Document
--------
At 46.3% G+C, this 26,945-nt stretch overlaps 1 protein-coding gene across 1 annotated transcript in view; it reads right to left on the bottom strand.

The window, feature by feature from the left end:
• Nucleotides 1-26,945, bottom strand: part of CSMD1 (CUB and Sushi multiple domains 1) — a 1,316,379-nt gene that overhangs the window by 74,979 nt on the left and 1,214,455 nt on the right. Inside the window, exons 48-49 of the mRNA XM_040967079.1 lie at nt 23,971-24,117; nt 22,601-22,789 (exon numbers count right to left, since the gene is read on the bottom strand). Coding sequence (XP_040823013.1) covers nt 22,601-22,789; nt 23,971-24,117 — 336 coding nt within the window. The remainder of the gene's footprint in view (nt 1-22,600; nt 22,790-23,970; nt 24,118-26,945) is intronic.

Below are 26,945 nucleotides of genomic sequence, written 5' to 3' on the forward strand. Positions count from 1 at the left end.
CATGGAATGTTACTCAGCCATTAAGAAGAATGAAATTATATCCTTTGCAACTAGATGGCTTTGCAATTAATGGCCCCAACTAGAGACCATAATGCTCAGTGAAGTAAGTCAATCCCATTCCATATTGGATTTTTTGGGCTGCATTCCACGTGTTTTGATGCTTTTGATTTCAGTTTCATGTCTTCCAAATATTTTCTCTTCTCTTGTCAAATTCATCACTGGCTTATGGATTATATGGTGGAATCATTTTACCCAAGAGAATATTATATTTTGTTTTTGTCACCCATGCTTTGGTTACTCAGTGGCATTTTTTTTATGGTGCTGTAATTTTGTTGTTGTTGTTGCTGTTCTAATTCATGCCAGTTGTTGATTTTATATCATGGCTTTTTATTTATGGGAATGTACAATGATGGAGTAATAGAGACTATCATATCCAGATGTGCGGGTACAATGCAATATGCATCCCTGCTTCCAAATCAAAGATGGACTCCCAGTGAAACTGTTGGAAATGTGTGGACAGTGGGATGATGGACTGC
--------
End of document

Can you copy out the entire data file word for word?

At 46.3% G+C, this 26,945-nt stretch overlaps 1 protein-coding gene across 1 annotated transcript in view; it reads right to left on the bottom strand.

The window, feature by feature from the left end:
• Nucleotides 1-26,945, bottom strand: part of CSMD1 (CUB and Sushi multiple domains 1) — a 1,316,379-nt gene that overhangs the window by 74,979 nt on the left and 1,214,455 nt on the right. Inside the window, exons 48-49 of the mRNA XM_040967079.1 lie at nt 23,971-24,117; nt 22,601-22,789 (exon numbers count right to left, since the gene is read on the bottom strand). Coding sequence (XP_040823013.1) covers nt 22,601-22,789; nt 23,971-24,117 — 336 coding nt within the window. The remainder of the gene's footprint in view (nt 1-22,600; nt 22,790-23,970; nt 24,118-26,945) is intronic.

Below are 26,945 nucleotides of genomic sequence, written 5' to 3' on the forward strand. Positions count from 1 at the left end.
CATGGAATGTTACTCAGCCATTAAGAAGAATGAAATTATATCCTTTGCAACTAGATGGCTTTGCAATTAATGGCCCCAACTAGAGACCATAATGCTCAGTGAAGTAAGTCAATCCCATTCCATATTGGATTTTTTGGGCTGCATTCCACGTGTTTTGATGCTTTTGATTTCAGTTTCATGTCTTCCAAATATTTTCTCTTCTCTTGTCAAATTCATCACTGGCTTATGGATTATATGGTGGAATCATTTTACCCAAGAGAATATTATATTTTGTTTTTGTCACCCATGCTTTGGTTACTCAGTGGCATTTTTTTTATGGTGCTGTAATTTTGTTGTTGTTGTTGCTGTTCTAATTCATGCCAGTTGTTGATTTTATATCATGGCTTTTTATTTATGGGAATGTACAATGATGGAGTAATAGAGACTATCATATCCAGATGTGCGGGTACAATGCAATATGCATCCCTGCTTCCAAATCAAAGATGGACTCCCAGTGAAACTGTTGGAAATGTGTGGACAGTGGGATGATGGACTGC